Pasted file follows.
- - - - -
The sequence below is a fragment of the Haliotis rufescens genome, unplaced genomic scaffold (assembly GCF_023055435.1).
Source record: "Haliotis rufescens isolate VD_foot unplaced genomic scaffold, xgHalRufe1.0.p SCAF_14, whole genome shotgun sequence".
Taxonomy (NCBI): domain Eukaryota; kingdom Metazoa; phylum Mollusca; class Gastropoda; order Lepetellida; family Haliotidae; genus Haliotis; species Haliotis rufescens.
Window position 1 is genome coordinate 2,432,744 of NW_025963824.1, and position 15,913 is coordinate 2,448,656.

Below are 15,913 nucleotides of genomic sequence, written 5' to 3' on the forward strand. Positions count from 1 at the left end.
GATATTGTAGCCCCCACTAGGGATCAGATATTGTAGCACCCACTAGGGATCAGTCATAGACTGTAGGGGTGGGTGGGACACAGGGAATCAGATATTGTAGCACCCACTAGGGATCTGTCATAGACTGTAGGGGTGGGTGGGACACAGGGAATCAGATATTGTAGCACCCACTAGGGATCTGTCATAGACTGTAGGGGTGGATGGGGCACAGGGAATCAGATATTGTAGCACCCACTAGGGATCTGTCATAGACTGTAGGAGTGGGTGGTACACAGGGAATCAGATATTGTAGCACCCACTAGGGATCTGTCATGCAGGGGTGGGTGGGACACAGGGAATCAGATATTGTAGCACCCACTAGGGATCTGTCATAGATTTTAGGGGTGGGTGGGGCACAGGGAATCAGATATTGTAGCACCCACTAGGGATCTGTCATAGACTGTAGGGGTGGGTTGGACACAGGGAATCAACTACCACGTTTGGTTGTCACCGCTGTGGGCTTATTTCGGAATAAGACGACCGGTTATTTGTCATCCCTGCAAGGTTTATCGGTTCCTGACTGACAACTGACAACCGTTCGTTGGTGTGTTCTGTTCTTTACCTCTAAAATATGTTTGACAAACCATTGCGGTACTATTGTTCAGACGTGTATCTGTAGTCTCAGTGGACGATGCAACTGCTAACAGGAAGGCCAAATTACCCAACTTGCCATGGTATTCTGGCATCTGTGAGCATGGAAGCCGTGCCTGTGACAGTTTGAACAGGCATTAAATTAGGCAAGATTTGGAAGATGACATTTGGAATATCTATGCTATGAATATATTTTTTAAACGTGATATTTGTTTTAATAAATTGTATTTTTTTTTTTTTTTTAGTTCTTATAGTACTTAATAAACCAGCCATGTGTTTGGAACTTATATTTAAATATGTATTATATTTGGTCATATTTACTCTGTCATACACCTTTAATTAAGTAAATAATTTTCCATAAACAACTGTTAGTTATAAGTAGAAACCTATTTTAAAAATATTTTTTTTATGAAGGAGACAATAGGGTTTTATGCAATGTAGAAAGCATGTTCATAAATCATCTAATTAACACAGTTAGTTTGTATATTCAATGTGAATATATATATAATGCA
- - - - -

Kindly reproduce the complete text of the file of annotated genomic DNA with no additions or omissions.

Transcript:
The sequence below is a fragment of the Haliotis rufescens genome, unplaced genomic scaffold (assembly GCF_023055435.1).
Source record: "Haliotis rufescens isolate VD_foot unplaced genomic scaffold, xgHalRufe1.0.p SCAF_14, whole genome shotgun sequence".
Taxonomy (NCBI): domain Eukaryota; kingdom Metazoa; phylum Mollusca; class Gastropoda; order Lepetellida; family Haliotidae; genus Haliotis; species Haliotis rufescens.
Window position 1 is genome coordinate 2,432,744 of NW_025963824.1, and position 15,913 is coordinate 2,448,656.

Below are 15,913 nucleotides of genomic sequence, written 5' to 3' on the forward strand. Positions count from 1 at the left end.
GATATTGTAGCCCCCACTAGGGATCAGATATTGTAGCACCCACTAGGGATCAGTCATAGACTGTAGGGGTGGGTGGGACACAGGGAATCAGATATTGTAGCACCCACTAGGGATCTGTCATAGACTGTAGGGGTGGGTGGGACACAGGGAATCAGATATTGTAGCACCCACTAGGGATCTGTCATAGACTGTAGGGGTGGATGGGGCACAGGGAATCAGATATTGTAGCACCCACTAGGGATCTGTCATAGACTGTAGGAGTGGGTGGTACACAGGGAATCAGATATTGTAGCACCCACTAGGGATCTGTCATGCAGGGGTGGGTGGGACACAGGGAATCAGATATTGTAGCACCCACTAGGGATCTGTCATAGATTTTAGGGGTGGGTGGGGCACAGGGAATCAGATATTGTAGCACCCACTAGGGATCTGTCATAGACTGTAGGGGTGGGTTGGACACAGGGAATCAACTACCACGTTTGGTTGTCACCGCTGTGGGCTTATTTCGGAATAAGACGACCGGTTATTTGTCATCCCTGCAAGGTTTATCGGTTCCTGACTGACAACTGACAACCGTTCGTTGGTGTGTTCTGTTCTTTACCTCTAAAATATGTTTGACAAACCATTGCGGTACTATTGTTCAGACGTGTATCTGTAGTCTCAGTGGACGATGCAACTGCTAACAGGAAGGCCAAATTACCCAACTTGCCATGGTATTCTGGCATCTGTGAGCATGGAAGCCGTGCCTGTGACAGTTTGAACAGGCATTAAATTAGGCAAGATTTGGAAGATGACATTTGGAATATCTATGCTATGAATATATTTTTTAAACGTGATATTTGTTTTAATAAATTGTATTTTTTTTTTTTTTTTAGTTCTTATAGTACTTAATAAACCAGCCATGTGTTTGGAACTTATATTTAAATATGTATTATATTTGGTCATATTTACTCTGTCATACACCTTTAATTAAGTAAATAATTTTCCATAAACAACTGTTAGTTATAAGTAGAAACCTATTTTAAAAATATTTTTTTTATGAAGGAGACAATAGGGTTTTATGCAATGTAGAAAGCATGTTCATAAATCATCTAATTAACACAGTTAGTTTGTATATTCAATGTGAATATATATATAATGCA